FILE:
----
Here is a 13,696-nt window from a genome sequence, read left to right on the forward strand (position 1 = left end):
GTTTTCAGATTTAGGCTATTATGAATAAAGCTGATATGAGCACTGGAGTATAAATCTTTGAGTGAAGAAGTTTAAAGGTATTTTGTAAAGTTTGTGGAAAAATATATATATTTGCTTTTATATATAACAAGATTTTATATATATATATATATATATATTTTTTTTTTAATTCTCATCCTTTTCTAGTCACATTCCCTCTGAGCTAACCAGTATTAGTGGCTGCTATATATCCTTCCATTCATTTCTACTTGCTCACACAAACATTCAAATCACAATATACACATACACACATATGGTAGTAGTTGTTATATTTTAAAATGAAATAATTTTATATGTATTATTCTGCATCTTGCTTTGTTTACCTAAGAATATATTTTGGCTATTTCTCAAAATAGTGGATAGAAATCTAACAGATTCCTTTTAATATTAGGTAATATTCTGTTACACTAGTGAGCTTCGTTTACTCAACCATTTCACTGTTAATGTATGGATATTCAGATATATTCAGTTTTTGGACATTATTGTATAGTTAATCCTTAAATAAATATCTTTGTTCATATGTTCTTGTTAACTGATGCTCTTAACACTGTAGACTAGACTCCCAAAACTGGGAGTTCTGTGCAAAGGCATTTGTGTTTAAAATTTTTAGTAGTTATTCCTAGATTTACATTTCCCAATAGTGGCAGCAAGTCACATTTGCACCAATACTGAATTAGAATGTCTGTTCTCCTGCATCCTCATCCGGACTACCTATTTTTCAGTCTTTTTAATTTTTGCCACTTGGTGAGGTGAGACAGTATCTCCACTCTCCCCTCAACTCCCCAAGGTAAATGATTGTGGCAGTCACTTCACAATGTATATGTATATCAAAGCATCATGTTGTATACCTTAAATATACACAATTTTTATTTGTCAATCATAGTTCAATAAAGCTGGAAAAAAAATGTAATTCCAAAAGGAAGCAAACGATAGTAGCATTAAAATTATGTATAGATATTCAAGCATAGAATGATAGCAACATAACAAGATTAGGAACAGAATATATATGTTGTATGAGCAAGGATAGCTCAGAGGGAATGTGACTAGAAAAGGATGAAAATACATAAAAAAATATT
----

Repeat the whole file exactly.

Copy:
Here is a 13,696-nt window from a genome sequence, read left to right on the forward strand (position 1 = left end):
GTTTTCAGATTTAGGCTATTATGAATAAAGCTGATATGAGCACTGGAGTATAAATCTTTGAGTGAAGAAGTTTAAAGGTATTTTGTAAAGTTTGTGGAAAAATATATATATTTGCTTTTATATATAACAAGATTTTATATATATATATATATATATATTTTTTTTTTAATTCTCATCCTTTTCTAGTCACATTCCCTCTGAGCTAACCAGTATTAGTGGCTGCTATATATCCTTCCATTCATTTCTACTTGCTCACACAAACATTCAAATCACAATATACACATACACACATATGGTAGTAGTTGTTATATTTTAAAATGAAATAATTTTATATGTATTATTCTGCATCTTGCTTTGTTTACCTAAGAATATATTTTGGCTATTTCTCAAAATAGTGGATAGAAATCTAACAGATTCCTTTTAATATTAGGTAATATTCTGTTACACTAGTGAGCTTCGTTTACTCAACCATTTCACTGTTAATGTATGGATATTCAGATATATTCAGTTTTTGGACATTATTGTATAGTTAATCCTTAAATAAATATCTTTGTTCATATGTTCTTGTTAACTGATGCTCTTAACACTGTAGACTAGACTCCCAAAACTGGGAGTTCTGTGCAAAGGCATTTGTGTTTAAAATTTTTAGTAGTTATTCCTAGATTTACATTTCCCAATAGTGGCAGCAAGTCACATTTGCACCAATACTGAATTAGAATGTCTGTTCTCCTGCATCCTCATCCGGACTACCTATTTTTCAGTCTTTTTAATTTTTGCCACTTGGTGAGGTGAGACAGTATCTCCACTCTCCCCTCAACTCCCCAAGGTAAATGATTGTGGCAGTCACTTCACAATGTATATGTATATCAAAGCATCATGTTGTATACCTTAAATATACACAATTTTTATTTGTCAATCATAGTTCAATAAAGCTGGAAAAAAAATGTAATTCCAAAAGGAAGCAAACGATAGTAGCATTAAAATTATGTATAGATATTCAAGCATAGAATGATAGCAACATAACAAGATTAGGAACAGAATATATATGTTGTATGAGCAAGGATAGCTCAGAGGGAATGTGACTAGAAAAGGATGAAAATACATAAAAAAATATT